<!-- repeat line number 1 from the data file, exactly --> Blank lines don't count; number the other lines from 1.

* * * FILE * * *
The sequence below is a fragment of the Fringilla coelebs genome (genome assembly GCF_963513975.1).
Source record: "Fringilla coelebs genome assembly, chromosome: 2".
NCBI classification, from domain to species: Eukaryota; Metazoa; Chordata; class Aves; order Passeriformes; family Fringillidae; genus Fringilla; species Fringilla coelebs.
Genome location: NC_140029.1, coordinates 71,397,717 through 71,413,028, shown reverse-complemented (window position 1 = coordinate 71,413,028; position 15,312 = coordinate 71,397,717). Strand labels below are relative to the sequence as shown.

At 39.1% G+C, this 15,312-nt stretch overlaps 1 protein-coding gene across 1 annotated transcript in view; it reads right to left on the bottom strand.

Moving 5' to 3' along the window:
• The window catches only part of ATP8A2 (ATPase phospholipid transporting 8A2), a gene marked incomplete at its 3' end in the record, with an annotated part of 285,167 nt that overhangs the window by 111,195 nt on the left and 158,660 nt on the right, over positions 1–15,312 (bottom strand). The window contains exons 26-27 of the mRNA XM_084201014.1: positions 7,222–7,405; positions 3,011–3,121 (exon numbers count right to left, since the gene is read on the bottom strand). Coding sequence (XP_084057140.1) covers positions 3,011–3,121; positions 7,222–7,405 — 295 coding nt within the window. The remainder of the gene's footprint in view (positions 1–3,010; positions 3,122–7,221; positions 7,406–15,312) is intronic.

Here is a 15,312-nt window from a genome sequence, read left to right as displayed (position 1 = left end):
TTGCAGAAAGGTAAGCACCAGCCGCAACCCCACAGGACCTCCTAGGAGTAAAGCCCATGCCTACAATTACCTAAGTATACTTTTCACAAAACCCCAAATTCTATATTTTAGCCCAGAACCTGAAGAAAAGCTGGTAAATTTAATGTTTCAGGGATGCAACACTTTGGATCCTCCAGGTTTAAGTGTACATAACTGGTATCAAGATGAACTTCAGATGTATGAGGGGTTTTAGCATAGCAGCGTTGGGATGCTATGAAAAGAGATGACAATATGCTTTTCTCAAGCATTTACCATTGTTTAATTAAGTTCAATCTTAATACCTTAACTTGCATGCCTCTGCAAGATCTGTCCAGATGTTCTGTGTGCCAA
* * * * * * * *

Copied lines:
The sequence below is a fragment of the Fringilla coelebs genome (genome assembly GCF_963513975.1).